Marathwada’s complaints against the government are as plentiful as its water bodies are dry. Yet, across the eight Lok Sabha seats here, even an all-pervasive agrarian crisis will not drown out a BJP campaign on nationalism, finds Kavitha Iyer.
“There is a chance of formation of an upper air cyclonic circulation in Maharashtra and its adjoining areas. This added moisture incursion will bring rain to isolated places,” a release issued by the IMD said.
Both Rabi and Kharif crops have been hit in these areas with water scarcity taking a toll on human and animals alike. Failure of crops like jowar, napier grass, maize, etc, has triggered a serious fodder crisis, which has threatened livestock across the state.
Among Maratha voters in Aurangabad, there is some resentment against Khaire for not actively supporting their cause. Aurangabad city witnessed the worst rioting when a bandh called by protesting Marathas turned violent in August 2018.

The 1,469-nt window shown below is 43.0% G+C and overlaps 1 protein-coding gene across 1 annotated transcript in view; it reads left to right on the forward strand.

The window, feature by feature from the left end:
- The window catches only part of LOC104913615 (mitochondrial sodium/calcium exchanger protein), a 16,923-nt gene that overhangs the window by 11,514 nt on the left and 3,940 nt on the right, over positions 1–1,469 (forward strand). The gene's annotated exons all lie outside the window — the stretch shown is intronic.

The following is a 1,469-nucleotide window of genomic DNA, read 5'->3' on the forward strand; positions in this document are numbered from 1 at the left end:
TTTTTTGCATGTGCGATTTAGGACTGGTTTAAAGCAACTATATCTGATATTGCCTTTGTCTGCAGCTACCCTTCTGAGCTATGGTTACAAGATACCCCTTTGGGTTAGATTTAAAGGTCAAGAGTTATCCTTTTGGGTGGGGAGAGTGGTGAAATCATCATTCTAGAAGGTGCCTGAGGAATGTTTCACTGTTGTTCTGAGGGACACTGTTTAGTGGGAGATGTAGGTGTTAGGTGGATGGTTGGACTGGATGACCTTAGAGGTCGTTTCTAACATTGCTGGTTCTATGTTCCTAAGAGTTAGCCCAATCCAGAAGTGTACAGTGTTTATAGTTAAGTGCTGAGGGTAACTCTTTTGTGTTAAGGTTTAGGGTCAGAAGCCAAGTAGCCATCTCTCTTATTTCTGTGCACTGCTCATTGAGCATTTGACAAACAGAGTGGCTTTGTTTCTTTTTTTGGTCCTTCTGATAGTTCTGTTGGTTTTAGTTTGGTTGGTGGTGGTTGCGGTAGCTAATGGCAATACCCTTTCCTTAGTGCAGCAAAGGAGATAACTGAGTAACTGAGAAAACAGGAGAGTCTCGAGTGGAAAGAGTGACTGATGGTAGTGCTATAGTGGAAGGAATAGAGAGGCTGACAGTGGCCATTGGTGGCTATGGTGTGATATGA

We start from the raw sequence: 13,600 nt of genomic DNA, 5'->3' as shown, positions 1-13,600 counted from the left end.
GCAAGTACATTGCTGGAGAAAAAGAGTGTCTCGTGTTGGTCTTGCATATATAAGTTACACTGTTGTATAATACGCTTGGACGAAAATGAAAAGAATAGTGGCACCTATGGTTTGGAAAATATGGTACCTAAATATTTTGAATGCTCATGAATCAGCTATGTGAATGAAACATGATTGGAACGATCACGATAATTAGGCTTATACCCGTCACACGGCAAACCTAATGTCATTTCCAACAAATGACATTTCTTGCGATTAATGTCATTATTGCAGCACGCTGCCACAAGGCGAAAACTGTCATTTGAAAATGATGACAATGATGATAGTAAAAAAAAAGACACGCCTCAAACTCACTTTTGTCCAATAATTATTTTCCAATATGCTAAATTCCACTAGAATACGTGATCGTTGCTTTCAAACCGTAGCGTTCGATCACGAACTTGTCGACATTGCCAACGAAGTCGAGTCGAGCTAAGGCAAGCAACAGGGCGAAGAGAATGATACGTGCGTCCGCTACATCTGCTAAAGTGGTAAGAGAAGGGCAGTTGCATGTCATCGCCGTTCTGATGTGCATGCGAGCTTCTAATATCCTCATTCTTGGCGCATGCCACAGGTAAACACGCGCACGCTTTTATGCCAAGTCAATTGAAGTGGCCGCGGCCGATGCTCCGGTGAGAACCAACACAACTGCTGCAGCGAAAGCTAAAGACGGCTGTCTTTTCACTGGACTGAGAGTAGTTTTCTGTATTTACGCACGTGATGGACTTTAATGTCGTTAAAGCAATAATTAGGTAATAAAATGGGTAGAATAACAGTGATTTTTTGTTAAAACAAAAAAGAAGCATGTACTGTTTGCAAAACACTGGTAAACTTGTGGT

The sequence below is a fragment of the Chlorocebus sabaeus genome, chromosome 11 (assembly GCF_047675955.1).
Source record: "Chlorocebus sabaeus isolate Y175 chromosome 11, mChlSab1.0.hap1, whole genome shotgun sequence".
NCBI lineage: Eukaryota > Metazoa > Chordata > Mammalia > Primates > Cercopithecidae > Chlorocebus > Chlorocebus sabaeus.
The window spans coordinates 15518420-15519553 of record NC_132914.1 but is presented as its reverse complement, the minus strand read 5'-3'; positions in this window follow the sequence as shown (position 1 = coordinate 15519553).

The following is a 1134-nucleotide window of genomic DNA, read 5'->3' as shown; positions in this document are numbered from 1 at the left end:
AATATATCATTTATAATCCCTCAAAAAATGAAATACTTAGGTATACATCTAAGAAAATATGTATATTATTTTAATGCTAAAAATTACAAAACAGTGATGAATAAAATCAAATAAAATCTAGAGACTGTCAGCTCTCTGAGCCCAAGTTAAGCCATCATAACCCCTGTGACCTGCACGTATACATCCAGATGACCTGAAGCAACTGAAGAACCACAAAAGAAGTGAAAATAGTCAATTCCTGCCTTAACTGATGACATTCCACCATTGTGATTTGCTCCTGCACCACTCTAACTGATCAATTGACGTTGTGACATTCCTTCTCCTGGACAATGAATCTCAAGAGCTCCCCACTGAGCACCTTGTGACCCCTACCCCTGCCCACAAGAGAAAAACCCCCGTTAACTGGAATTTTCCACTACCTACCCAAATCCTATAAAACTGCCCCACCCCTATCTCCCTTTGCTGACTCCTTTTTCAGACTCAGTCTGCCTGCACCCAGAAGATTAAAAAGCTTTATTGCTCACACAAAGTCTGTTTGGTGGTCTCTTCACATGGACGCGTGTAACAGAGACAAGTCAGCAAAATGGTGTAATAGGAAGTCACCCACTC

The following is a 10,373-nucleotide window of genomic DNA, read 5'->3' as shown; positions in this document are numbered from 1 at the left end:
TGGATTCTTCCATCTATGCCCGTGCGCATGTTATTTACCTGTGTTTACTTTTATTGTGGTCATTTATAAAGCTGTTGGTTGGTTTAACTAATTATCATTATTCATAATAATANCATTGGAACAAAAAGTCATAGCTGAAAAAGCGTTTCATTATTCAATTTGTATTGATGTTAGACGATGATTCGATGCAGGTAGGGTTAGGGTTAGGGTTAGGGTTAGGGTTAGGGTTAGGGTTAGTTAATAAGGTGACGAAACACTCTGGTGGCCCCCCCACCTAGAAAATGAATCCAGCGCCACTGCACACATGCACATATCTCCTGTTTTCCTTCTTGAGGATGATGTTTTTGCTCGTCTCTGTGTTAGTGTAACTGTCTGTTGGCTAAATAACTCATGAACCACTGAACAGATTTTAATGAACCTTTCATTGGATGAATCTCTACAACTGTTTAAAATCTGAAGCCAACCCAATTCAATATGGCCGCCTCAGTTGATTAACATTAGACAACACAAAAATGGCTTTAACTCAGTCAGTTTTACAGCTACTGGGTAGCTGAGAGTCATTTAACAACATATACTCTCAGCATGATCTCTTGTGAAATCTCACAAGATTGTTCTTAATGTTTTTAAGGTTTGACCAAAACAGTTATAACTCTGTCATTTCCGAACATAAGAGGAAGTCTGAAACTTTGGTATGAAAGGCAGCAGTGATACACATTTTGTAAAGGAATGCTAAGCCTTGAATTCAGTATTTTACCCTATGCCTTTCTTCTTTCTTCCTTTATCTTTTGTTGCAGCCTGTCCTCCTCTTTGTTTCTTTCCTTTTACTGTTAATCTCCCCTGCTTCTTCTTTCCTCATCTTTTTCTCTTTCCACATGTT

Pune district, which generally does not face acute water shortage like Marathwada, this summer is reeling under one of the worst dry spells. Currently, water stock in the five main dams supplying water to Pune and Pimpri-Chinchwad is between 40 and 60 per cent.
As you make your way from the Bharli Wangi (peanut stuffed aubergines) to the Patal Bhaji (spinach and chana dal curry) to the Sabudana Wada and Shrikhand Poori, it’s like being seated on a paat (wooden stool) in Sanglikar’s Aurangabad home and having a meal.
In order to highlight the struggles and demands of women farmers from suicide-affected households from Vidarbha and Marathwada, the Maharashtra chapter of MAKAAM organised a symbolic agitation at Azad Maidan in Mumbai on Wednesday.